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Tuesday, January 27, 2009

GREAT MOVIES: The Cabinet of Dr. Caligari (1919)

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Fritz Lang bailed out on The Cabinet of Dr. Caligari to work on Die Spinnen (aka The Spiders), and when Robert Wiene took over the project he opened the doorway to feature films that incorporate the flashback setting, the horror setting, and this still being the greatest example of German Expressionism. With its Lovecraftian styled architecture, its political standings and satire of the German government, and the pale-faced psychopathic somnambulist from hell, The Cabinet of Dr. Caligari stands among the best horror films to ever have been made.

Of course having read the blood chilling origins of the Caligari tale, we know that Hans Janowitz and Carl Mayer did not write a screenplay about a government that brainwashes and puppeteers its citizens, and there is no Nazi symbolism here either. The Nazi party was formed in 1933 and this film was made between the years of 1919 and 1920, for starters.

According to Wikipedia, in 1913 Janowitz had the unfortunate luck of witnessing a stranger exit a row of bushes and disappearing into the shadows of the night. The next morning a young woman’s body was found ravaged. He told that tale to Mayer and it scared them stiff. Also, many times they would enter a fair and one night they had witnessed a sideshow called “Man and Machine”, in which a man did feats of strength and predicted the future, supposedly under hypnosis. They combined those elements into a horror film screenplay and tried to get Erich Pommer to green light the production. After hearing the origin tales he was convinced and The Cabinet of Dr. Caligari was underway.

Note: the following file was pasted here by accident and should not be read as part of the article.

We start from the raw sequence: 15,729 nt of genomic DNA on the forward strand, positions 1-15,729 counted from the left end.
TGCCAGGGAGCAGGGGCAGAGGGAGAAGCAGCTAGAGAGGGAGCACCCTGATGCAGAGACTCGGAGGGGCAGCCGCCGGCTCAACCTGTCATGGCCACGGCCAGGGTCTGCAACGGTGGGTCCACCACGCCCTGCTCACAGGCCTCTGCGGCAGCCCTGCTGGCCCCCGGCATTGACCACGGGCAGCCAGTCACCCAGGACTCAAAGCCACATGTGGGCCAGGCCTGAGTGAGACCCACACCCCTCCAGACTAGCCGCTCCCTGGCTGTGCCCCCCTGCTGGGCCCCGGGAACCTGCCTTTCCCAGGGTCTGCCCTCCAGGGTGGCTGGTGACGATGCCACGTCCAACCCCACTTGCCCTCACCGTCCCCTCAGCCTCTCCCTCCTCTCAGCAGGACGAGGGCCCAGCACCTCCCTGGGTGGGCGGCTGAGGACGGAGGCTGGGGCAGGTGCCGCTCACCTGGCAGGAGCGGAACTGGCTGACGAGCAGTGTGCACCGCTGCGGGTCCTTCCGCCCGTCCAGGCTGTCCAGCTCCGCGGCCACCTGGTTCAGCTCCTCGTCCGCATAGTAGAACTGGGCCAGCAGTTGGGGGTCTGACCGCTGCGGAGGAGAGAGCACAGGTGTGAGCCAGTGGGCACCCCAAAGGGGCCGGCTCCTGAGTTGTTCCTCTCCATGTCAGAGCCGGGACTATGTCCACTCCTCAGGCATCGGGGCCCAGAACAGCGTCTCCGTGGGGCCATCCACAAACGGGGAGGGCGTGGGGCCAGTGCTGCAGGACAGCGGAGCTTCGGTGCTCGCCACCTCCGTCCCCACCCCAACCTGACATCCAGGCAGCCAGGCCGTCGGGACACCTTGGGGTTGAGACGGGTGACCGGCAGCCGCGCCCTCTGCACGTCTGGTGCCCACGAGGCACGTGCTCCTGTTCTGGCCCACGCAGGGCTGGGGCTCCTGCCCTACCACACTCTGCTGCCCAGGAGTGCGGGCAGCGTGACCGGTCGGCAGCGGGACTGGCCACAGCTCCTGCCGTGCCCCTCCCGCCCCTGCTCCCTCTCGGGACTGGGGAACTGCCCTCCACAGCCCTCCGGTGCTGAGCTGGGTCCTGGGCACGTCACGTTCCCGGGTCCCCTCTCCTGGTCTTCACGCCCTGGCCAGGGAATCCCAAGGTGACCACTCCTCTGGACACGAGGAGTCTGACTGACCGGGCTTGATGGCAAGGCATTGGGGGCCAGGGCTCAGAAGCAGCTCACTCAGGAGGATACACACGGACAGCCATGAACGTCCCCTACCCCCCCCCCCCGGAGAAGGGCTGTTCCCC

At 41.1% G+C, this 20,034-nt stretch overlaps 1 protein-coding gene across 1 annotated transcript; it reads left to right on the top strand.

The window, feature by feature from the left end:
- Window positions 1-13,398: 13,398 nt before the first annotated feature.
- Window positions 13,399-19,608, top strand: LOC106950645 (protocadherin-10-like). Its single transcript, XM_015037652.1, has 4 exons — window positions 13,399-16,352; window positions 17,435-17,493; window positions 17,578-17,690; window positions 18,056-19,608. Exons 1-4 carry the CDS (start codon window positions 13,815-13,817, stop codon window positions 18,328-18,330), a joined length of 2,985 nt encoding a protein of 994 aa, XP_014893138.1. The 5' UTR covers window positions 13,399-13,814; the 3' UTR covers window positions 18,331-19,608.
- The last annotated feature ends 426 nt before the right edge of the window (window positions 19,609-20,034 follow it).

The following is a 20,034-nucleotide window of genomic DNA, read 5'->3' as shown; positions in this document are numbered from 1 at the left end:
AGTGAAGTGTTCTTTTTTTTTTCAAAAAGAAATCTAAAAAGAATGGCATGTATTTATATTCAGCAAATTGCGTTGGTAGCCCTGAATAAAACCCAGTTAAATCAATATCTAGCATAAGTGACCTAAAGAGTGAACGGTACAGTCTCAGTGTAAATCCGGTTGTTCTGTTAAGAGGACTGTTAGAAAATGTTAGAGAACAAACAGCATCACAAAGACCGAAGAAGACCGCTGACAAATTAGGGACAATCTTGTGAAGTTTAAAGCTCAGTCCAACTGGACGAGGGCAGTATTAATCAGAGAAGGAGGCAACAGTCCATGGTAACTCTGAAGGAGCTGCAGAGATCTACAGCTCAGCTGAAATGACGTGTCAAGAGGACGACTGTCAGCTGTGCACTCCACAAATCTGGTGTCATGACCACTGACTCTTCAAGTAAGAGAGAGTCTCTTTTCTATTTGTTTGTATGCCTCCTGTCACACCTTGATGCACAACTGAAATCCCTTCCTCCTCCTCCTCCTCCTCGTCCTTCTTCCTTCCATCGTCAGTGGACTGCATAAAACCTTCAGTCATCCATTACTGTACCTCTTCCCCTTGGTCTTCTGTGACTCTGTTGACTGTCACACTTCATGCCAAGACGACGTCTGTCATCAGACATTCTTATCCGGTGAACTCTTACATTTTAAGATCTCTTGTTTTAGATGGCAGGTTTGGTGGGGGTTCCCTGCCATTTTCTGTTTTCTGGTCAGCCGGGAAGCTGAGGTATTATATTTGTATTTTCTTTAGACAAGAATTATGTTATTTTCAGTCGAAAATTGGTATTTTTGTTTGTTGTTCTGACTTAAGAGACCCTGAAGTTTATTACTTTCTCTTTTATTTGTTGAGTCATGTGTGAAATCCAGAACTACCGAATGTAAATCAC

Werner Krauss plays the deranged Dr. Caligari and he approaches a fairground in the mountain village of Holstenwall. He appeals to present his performance in the fair and receives a grant. That night, the audience of the fairground witnesses a pale, mushroom cut, somnambulist, played creepily by Conrad Veidt, who apparently had been sleeping for 23 years; and he can also foretell the future. He exclaims that someone in the crowd will die before sunrise, and boy is he right. That night the protagonist’s (Francis, played by Friedrich Fehér) best friend is murdered in his own bed.